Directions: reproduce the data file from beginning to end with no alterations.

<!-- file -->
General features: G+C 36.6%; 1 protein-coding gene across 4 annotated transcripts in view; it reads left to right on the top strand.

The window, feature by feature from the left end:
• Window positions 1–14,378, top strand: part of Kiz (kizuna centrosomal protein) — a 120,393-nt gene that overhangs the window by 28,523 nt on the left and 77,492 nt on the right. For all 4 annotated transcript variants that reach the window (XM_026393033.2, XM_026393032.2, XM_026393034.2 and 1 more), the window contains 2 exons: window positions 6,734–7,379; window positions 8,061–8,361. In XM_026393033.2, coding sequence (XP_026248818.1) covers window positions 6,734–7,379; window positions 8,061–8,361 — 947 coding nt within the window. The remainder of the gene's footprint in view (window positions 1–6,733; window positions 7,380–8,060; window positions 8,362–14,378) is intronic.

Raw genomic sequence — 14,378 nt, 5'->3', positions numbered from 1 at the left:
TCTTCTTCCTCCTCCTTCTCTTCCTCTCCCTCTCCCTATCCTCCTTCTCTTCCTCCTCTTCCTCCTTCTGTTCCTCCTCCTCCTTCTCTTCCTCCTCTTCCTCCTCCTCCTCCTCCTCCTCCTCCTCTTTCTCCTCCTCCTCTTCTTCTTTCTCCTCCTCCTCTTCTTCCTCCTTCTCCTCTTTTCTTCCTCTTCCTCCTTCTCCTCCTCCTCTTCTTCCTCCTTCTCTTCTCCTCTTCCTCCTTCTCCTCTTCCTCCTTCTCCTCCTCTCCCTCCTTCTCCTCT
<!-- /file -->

General features: G+C 36.6%; 1 protein-coding gene across 4 annotated transcripts in view; it reads left to right on the top strand.

The window, feature by feature from the left end:
• Window positions 1–14,378, top strand: part of Kiz (kizuna centrosomal protein) — a 120,393-nt gene that overhangs the window by 28,523 nt on the left and 77,492 nt on the right. For all 4 annotated transcript variants that reach the window (XM_026393033.2, XM_026393032.2, XM_026393034.2 and 1 more), the window contains 2 exons: window positions 6,734–7,379; window positions 8,061–8,361. In XM_026393033.2, coding sequence (XP_026248818.1) covers window positions 6,734–7,379; window positions 8,061–8,361 — 947 coding nt within the window. The remainder of the gene's footprint in view (window positions 1–6,733; window positions 7,380–8,060; window positions 8,362–14,378) is intronic.

Raw genomic sequence — 14,378 nt, 5'->3', positions numbered from 1 at the left:
TCTTCTTCCTCCTCCTTCTCTTCCTCTCCCTCTCCCTATCCTCCTTCTCTTCCTCCTCTTCCTCCTTCTGTTCCTCCTCCTCCTTCTCTTCCTCCTCTTCCTCCTCCTCCTCCTCCTCCTCCTCCTCTTTCTCCTCCTCCTCTTCTTCTTTCTCCTCCTCCTCTTCTTCCTCCTTCTCCTCTTTTCTTCCTCTTCCTCCTTCTCCTCCTCCTCTTCTTCCTCCTTCTCTTCTCCTCTTCCTCCTTCTCCTCTTCCTCCTTCTCCTCCTCTCCCTCCTTCTCCTCT